Search for specific education indicators by country, theme or level of education and compare the results using interactive charts and tables.

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Education at a Glance 2017: Highlights
Education at a Glance 2017 (EAG 2017): Full selection of indicators
PISA 2015: Full selection of indicators
PISA 2015 (Volume III): Students' Well-Being
PISA 2015 (Volume IV): Students' Financial Literacy
PISA 2015 (Volume V): Collaborative Problem Solving
Survey of Adult Skills (PIAAC 2015): Full selection of indicators
TALIS 2013: Full selection of indicators
Access to education and participation
Economic and social outcomes and transition to the labour market
Financial and human resources invested in education
The learning environment and organisation of schools
Teachers and school leadership
Early childhood education and care
Tertiary education
Migrant background
Gender differences in education
Computers, education and skills
Low performers
Impact of the global economic crisis on education
Demographic, social and economic indicators
PISA 2015 (Volume III): Students' Well-Being
Children spend a considerable amount of time in the classroom: following lessons, socialising with classmates, and interacting with teachers and other staff members. What happens in school is therefore key to understanding whether students enjoy good physical and mental health, how happy and satisfied they are with different aspects of their life, how connected to others they feel, and the aspirations they have for their future.

The 2015 cycle of the OECD Programme for International Student Assessment offers a first-of-its-kind set of well-being indicators for adolescents that covers both negative outcomes (e.g. anxiety) and the positive impulses that promote healthy development (e.g. interest, motivation to achieve). Most of the PISA data on well-being are based on students’ self-reports, and thus give adolescents the opportunity to express how they feel, what they think of their lives, and what aspirations they have for their future. Some of the main findings about students’ well-being from PISA 2015:

  • On average across OECD countries, 15-year-old students are satisfied with the life they are living: they report a level of 7.3 on a scale of life satisfaction that ranges from 0 to 10. But around 12% of students, on average, are not satisfied with their life: they report 4 or less on the scale.
  • Around 64% of girls and 47% of boys reported that they feel very anxious even if they are well prepared for a test. Schoolwork-related anxiety is negatively related to performance at school and to students’ satisfaction with their life.
  • On average across OECD countries, 44% of 15-years-old students expect that they will complete university. In Colombia, Korea, Qatar and the United States, more than three out of four students expect so. On average, disadvantaged students were 40 percentage points (or 2.5 times) less likely to expect to complete a university degree than advantaged students.
  • Some 4% of students across OECD countries (the equivalent of around one student per class) reported that they are hit or pushed around by other students at least a few times per month. Another 8% of students reported that they are hit or pushed a few times per year. Around 11% of students reported that other students make fun of them, and 8% reported that they were the object of nasty rumours at least a few times per month.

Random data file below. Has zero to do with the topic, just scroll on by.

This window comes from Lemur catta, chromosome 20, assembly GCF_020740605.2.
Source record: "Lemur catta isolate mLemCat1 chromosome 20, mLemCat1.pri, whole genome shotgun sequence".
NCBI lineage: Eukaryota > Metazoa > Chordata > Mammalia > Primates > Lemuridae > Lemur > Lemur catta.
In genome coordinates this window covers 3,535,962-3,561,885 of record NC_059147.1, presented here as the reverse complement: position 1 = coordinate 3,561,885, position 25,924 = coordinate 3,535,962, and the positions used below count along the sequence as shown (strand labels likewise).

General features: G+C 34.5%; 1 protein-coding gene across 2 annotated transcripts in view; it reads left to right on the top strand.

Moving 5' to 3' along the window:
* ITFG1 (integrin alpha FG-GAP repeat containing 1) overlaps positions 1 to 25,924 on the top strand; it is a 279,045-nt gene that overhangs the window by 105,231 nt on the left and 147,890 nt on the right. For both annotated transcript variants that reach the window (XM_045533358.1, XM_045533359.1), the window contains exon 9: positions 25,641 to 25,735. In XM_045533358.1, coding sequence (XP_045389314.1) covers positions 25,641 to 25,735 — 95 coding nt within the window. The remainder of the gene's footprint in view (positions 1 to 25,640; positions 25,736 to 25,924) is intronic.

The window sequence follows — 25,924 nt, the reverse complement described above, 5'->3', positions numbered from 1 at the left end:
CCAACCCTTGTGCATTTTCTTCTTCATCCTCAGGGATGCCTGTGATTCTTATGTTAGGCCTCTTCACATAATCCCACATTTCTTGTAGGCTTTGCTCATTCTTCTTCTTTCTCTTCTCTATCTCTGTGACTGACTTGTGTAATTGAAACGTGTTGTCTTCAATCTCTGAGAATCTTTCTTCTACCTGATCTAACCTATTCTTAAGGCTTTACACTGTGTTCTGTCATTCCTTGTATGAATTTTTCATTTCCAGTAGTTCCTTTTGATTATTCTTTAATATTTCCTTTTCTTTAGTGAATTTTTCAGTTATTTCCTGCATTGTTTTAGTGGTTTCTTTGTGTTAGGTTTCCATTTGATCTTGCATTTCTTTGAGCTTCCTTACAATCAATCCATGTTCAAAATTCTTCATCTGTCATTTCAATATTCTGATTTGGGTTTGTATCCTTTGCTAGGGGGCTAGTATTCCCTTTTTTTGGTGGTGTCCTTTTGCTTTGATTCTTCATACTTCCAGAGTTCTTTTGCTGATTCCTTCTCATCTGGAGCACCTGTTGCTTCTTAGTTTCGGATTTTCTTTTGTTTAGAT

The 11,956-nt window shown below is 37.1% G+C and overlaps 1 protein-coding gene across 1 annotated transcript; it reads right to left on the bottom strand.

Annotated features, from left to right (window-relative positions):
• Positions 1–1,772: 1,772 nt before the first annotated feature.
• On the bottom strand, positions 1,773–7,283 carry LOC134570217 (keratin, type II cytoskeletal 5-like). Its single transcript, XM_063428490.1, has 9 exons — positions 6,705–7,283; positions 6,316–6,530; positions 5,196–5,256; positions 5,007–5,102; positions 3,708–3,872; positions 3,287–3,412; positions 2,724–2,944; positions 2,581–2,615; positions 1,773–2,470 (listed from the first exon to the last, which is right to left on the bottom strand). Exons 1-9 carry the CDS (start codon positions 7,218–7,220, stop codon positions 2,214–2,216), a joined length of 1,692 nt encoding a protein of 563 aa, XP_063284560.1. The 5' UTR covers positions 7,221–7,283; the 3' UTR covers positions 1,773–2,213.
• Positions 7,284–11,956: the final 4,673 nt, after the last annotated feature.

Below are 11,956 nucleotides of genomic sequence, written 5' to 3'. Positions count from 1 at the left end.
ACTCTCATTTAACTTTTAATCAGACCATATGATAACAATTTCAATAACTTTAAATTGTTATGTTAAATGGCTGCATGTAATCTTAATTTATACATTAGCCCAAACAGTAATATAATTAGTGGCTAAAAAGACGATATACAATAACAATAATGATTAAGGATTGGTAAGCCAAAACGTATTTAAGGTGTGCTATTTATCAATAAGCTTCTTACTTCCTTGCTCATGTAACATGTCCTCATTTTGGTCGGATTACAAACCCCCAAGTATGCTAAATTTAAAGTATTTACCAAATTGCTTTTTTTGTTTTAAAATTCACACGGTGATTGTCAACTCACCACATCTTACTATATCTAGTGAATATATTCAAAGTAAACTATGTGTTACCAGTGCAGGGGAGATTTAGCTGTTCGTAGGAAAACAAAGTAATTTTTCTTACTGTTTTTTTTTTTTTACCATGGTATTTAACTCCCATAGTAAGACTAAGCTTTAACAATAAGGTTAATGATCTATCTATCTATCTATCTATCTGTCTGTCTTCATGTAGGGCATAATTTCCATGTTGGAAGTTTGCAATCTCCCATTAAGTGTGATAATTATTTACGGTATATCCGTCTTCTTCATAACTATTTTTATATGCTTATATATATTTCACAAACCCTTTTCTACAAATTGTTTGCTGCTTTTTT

• On average across 18 countries and economies, 82% of parents reported that they eat the main meal with their child around a table, 70% reported that they spend time just talking with their child, and 52% reported that they discuss how well their child is doing at school every day or almost every day. Students whose parents engage in these activities at least once a week score higher in the PISA science test and were more likely to report that they are very satisfied with their life.
  • About 6.6% of students across OECD countries do not engage in any kind of moderate or vigorous physical activity outside of school, and the share of physically inactive students is 1.8 percentage points higher among girls than among boys. Physically active students are less likely than those who do not participate in any kind of physical activity outside of school to skip school, feel like an outsider at school, feel very anxious about schoolwork, or be frequently bullied.


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    Note: These values should be interpreted with care since they are influenced by countries' specific contexts and trade-offs. In education, there is often no simple most- or least-efficient model. For instance, the share of private expenditure in education must be read against other measures designed to mitigate inequities, such as loans and grants; longer learning time is an opportunity to convey more and better content to students, but may hinder investments in other important areas. If you want further information on the nature of different variables, please take the time to read the analysis and contextual information, available at the website for each publication.
    The OECD average includes only OECD countries which are listed here: http://www.oecd.org/about/membersandpartners/

    *TALIS averages are based on all countries participating in the TALIS survey, including partner countries and economies. This explains the difference between the OECD average and the TALIS average. Data from the TALIS survey and Education at a Glance (EAG) may differ. See Annex E of the TALIS technical report and Annex 3 of EAG 2017 for more details about the data collections.

    For additional notes, please refer to annexes in the list of links below the introductory text.